Spring break week this week. This summary is for involvement through last Friday, plus analysis work I've done since.
1. Tutoring done within most classes:
Our volunteers continued up until the Spring break period.
2. Test results for the March test period (CAS) have been posted:
Last week test results became available for the roughly 150 students who took reading and math tests earlier this month. The tests were taken during a few mornings. A high percentage of enrolled students (perhaps 90%) took the tests. The rest were absent on at least one of the test days.
Dr. Presswood & co. are committed to "get out the student population", by one means of another, to increase the participation to as near to 100% as possible for the April tests.
3. A comparative analysis of the January test period (BAS) math and reading results to those of the CAS results were done on an individual student basis, and then aggregated by class and "globally":
I was able to use the results from the January and March tests to ascertain what differences there are between the performances of the students on the BAS vs. CAS tests, starting out individually, and then aggregating by class, grade and over all 8 classes. I used 2 criteria -- (a) the difference in % of correct answers to questions, taking into account the number of questions in each test since they generally varied slightly, and (b) the increase, no change, or decrease in a student's category (Advanced, Proficient, Basic or Below Basic) from one test to the next.
Dr. Presswood needs to see the package of 16 pages plus a one page summary before I can disseminate any of the quantitative specifics to this group. So, it will be at least more than a week before I submit whatever type of summary he will permit. For now, I can say that there has been what I would call noticeable improvement, but nothing really dramatic.
4. People Animals Love (PAL) will be engaged at Stanton as soon as possible:
Two representatives of Earl Strimple's old "do good" organization (PAL) recently have been trying to figure what an "animal-based" component for the science curriculum and just in general could help Stanton students.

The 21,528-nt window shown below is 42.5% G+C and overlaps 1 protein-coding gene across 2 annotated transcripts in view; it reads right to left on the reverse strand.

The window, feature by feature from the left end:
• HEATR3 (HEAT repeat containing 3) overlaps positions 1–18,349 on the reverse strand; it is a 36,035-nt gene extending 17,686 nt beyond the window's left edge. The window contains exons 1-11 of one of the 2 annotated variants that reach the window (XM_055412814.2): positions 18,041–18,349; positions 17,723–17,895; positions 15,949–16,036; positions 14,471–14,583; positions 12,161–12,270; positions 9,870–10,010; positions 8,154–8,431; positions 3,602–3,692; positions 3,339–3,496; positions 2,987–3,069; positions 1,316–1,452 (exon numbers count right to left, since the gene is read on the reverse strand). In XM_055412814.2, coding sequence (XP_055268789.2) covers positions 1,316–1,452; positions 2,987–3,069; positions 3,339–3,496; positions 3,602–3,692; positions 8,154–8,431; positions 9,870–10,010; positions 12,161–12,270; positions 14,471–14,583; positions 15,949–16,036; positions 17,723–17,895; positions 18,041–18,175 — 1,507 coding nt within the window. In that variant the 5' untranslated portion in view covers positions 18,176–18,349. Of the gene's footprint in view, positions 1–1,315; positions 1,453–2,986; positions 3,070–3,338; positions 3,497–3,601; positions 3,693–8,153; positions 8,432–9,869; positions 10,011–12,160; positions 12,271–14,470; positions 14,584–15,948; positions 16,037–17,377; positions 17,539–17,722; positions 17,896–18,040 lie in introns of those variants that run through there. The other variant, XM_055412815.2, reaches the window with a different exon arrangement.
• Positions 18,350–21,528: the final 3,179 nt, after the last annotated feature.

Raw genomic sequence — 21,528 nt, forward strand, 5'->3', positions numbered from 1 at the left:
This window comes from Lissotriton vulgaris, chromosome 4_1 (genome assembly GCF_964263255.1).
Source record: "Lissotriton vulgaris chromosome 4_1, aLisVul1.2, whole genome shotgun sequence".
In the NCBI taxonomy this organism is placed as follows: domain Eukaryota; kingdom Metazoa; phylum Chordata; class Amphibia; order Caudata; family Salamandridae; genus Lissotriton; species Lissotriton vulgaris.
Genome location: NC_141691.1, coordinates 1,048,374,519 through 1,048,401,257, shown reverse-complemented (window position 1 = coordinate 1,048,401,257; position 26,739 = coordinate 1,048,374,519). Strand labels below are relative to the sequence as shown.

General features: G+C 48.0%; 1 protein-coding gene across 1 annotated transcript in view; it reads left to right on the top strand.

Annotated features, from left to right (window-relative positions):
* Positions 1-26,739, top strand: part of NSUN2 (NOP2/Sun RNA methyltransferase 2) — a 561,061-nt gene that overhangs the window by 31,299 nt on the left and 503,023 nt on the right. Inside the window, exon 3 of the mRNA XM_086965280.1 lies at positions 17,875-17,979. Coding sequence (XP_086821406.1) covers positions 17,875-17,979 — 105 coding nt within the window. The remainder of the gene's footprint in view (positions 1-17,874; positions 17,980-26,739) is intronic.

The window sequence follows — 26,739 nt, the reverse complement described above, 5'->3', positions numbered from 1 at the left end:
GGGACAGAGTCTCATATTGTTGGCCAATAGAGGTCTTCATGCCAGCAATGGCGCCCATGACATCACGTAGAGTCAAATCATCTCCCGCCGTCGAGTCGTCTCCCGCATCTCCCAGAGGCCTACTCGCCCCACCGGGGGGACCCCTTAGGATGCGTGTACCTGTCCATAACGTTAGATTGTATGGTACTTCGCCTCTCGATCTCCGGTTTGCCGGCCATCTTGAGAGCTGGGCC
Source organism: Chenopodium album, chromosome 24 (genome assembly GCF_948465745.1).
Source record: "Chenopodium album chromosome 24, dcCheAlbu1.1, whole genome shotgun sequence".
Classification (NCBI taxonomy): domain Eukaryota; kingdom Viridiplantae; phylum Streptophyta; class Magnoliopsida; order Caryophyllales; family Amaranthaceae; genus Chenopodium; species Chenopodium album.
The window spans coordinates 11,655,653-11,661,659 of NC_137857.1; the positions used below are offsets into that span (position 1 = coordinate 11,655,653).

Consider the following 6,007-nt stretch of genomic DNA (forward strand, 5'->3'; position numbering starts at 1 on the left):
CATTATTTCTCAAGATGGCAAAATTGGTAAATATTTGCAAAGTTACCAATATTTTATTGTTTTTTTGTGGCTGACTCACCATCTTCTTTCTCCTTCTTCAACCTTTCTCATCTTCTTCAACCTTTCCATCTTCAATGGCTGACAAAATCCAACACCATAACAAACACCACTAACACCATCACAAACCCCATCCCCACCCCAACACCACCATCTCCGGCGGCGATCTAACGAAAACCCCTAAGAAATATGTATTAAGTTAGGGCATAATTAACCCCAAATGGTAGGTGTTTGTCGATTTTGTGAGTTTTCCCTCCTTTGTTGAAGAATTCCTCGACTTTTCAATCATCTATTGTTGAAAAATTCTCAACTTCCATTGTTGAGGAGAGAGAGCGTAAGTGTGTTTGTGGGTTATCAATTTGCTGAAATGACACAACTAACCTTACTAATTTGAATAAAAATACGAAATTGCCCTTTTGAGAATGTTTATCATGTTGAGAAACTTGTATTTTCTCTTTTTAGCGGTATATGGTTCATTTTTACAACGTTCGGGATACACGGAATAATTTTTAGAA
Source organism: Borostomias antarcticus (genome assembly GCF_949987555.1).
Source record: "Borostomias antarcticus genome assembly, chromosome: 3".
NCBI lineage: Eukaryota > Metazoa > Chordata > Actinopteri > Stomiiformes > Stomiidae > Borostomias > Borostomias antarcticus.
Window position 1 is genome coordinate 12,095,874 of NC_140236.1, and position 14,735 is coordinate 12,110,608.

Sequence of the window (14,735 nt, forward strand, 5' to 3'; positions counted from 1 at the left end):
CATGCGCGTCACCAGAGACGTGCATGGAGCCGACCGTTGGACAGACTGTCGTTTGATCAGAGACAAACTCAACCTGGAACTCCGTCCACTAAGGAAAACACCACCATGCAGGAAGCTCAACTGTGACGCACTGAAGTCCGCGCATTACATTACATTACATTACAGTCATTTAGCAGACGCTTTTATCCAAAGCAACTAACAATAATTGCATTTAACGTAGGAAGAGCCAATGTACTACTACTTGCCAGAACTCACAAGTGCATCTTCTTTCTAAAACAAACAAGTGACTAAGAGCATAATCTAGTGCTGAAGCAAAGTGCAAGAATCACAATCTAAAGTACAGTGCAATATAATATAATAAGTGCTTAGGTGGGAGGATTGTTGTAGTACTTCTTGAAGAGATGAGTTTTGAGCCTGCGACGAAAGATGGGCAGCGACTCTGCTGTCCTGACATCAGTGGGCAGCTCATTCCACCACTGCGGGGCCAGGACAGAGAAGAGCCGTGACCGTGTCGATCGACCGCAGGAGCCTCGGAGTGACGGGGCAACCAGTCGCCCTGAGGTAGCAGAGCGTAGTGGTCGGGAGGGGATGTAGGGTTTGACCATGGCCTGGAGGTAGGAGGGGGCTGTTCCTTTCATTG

We had a very successful, nearly 2 hour, meeting with Dr. Presswood last Wednesday. The "green light" is on for at least some involvement that PAL can support this semester, and possibly some summer camp participation by a select group of Stanton students.
In the longer term, PAL is developing information to be used via a grant application to go into next semester and beyond. Don't know who the grantor and what the substance will be at this time. We do know that Stanton is very supportive of a long term relationship. 
5. The edited versions of the video cameos done by selected student teams at the end of Jan. will be available soon:
With help from the French Embassy, Paris Academies Rotary Club, the Rochambeau Lycee in Washington, and DC Public Schools, with May Gwinn & co. we spent a morning in Jan. with 5 students from each of 8 classes running around the school with videa cameras filming according to "story boards" each team developed. The results were sent to the Rochambeau arts students for editing. That is nearly finished. Stanton should receive the edited results next week or maybe one week after that.
If all goes as was done last year at Ludlow-Taylor, there will be an award and celebration bash before the end of the semester. It was very successful last year, and there's every reason to believe it will be so this year.
6. Dr. Presswood would appreciate Rotary participation for class monitoring during the final tests in mid-April:
The all important last blast of math and reading tests will take place from Tuesday, April 21st through Friday, April 24th, probably morning only or afternoon only. These are the tests whose aggregated results are broadcast here, there and everywhere. I'm sure they will be compared with the results of a year ago -- and lots of people will try to figure out what causality was behind whatever changes are noted.
Anticipating this, Dr. Presswood & co. are going "all out" with trying to strengthen student preparedness and bringing in parents as much as possible in to support the campaign.
In addition, to show "outsider" interest that the students can see, he asked me to try to get additional Rotarian support by having us in the classrooms at the times of the tests to monitor the test taking. Without doubt, those of us who have been tutoring should show up if at all possible; but included could be any Rotarian or Rotaract person with the time and interest.
I'll send out more on this when I receive more information.